Understanding Your Credit Score Part One

Payment History

The three major Credit Bureaus: Equifax, Experian, and TransUnion, all work off of a similar scoring system. This system is based on a singular postulation: will you become 90 days late in the next 2 years? The scoring system they all use, (with minute variables) can be broken down into 5 categories; or 5 pieces of a pie. I will discuss the first part of that credit pie today.

Your payment history is the largest aspect of your credit score, as you might expect. In total, your pay history accounts for 35% of your total score. This portion of your total score calculation is based on your prior payment history with your creditors. Late payments, defaulted accounts, bankruptcies, and all other NEGATIVE information on your credit report have the greatest effect. The more recent the late payment, the greater the damage is to your credit score. If you go late on your mortgage this month, the Mortgage Industry Option scoring model could drop your scores over 120 points. That is with only one 30 day late payment!

What’s Your Score? Find Out Before it’s too Late!

What’s Your Credit Score?

It’s easy to ignore the problems that are created by a low credit rating.  Thinking about your credit history isn’t something many people do every day. At some point it will become obvious that the poor credit score is stopping you from moving forward. For most, the moment of understanding comes when it is time to make a big purchase, like purchase a home or a car.

Having a bad credit score makes it very hard to obtain a loan.  Even if your score is somewhat decent and you can get approved, your will likely pay much higher interest rates.  It may not seem like an additional 2% in interest will result in much, until you do the math.  A mere 2% higher interest rate will result in thousands of extra dollars spent.

The first thing that you need to do in order to begin raising your score is to pull copies of your credit files and scores.  You can do that by visiting Credit Viper.

Recovering from bankruptcy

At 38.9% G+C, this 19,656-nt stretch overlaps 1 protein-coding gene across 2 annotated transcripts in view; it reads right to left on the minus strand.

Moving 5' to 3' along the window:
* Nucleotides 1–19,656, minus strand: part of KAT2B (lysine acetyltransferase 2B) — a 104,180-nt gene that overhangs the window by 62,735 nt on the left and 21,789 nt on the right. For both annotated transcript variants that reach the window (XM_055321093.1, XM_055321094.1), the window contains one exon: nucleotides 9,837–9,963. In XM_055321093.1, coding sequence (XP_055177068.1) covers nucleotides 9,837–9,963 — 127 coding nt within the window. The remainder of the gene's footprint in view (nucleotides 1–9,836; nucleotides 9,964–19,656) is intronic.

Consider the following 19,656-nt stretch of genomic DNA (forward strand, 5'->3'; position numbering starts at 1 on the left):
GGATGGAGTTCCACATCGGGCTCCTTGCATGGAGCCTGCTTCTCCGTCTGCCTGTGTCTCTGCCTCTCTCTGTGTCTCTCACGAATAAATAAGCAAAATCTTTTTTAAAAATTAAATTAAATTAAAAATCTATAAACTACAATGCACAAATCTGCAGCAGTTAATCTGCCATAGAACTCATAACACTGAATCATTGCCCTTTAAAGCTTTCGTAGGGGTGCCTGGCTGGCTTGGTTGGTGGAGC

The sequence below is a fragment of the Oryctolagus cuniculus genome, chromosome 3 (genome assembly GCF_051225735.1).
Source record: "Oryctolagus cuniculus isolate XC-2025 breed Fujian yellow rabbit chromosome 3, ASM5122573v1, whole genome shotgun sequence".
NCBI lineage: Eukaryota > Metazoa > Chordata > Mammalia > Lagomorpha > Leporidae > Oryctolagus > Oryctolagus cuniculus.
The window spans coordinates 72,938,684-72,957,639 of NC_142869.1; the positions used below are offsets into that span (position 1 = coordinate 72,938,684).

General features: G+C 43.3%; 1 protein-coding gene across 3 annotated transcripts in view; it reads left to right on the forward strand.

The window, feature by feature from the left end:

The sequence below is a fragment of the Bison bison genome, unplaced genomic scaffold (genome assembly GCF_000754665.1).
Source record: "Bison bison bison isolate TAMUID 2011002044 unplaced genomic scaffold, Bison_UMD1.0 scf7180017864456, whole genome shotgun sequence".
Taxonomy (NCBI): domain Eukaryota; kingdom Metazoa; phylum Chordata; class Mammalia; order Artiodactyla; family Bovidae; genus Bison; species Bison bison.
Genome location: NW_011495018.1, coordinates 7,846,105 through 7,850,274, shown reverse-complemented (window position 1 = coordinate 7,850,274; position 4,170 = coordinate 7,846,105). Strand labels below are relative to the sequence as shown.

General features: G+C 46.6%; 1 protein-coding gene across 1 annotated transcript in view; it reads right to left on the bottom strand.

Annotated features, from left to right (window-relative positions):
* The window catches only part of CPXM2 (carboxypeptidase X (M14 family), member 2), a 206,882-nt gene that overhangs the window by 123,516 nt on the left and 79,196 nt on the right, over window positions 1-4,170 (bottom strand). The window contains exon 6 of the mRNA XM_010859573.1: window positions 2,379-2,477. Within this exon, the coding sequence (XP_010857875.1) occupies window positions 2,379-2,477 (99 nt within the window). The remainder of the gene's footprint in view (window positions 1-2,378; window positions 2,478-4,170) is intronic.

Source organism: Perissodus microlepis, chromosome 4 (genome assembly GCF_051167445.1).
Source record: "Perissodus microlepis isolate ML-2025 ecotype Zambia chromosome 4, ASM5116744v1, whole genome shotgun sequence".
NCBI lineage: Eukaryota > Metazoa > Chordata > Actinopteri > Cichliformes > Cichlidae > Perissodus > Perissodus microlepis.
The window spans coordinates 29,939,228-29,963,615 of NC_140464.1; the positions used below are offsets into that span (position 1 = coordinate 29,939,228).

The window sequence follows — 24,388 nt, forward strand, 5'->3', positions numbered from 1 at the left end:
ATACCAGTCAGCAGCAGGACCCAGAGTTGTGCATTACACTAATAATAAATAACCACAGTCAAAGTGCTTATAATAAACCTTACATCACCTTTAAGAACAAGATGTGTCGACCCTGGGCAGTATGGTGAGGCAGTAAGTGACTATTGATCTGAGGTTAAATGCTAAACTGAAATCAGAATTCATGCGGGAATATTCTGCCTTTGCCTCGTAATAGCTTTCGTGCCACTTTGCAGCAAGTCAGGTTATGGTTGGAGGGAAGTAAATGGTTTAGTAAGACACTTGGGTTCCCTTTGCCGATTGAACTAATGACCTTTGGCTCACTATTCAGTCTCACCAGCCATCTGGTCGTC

After a Bankruptcy

Every year more than 1.5 million Americans file for bankruptcy for a variety of reasons. While bankruptcy has many negative effects, it does offer people with devastated finances a fresh start. While most bankruptcies remain on your credit reports for 7-10 years, there are several things you can do to start re-establishing your credit after filing.

  1. The first step in managing your credit is to clear your credit reports of errors. Check that your credit reports from TransUnion, Equifax and Experian have accurately recorded your pre-bankruptcy debts as “Included in BK.” Under the Fair Credit Reporting Act, you have the right to dispute inaccuracies.
  2. After clearing out any errors in your credit reports it is best to keep a regular eye on your standing and use your credit conservatively. Keep your employment stable, be cautious with spending and pay all your bills on time.

What the credit bureaus don’t want you to know

The Adversarial Nature of the Credit Bureaus

 

 

Its sad but its true.  Every day across the United States a business owner, like yourself, is turned down for an Unsecured Business Line Of Credit, a Business Credit Card or a Business Loan because of a blemish on their credit -a blemish that might not even be your fault!

 

Most people with bad credit arent deadbeats trying to avoid their bills, so why are they suffering the same embarrassment as the people who are? Its not fair. Sometimes things happen that we have absolutely no control over, but we still have to live with them. Fortunately, theres hope. If you know how the credit system works you can learn how to make it work for you. Can you imagine being able to make what is unofficially the most powerful system in the country work for you? If you know the secrets, you can do precisely that.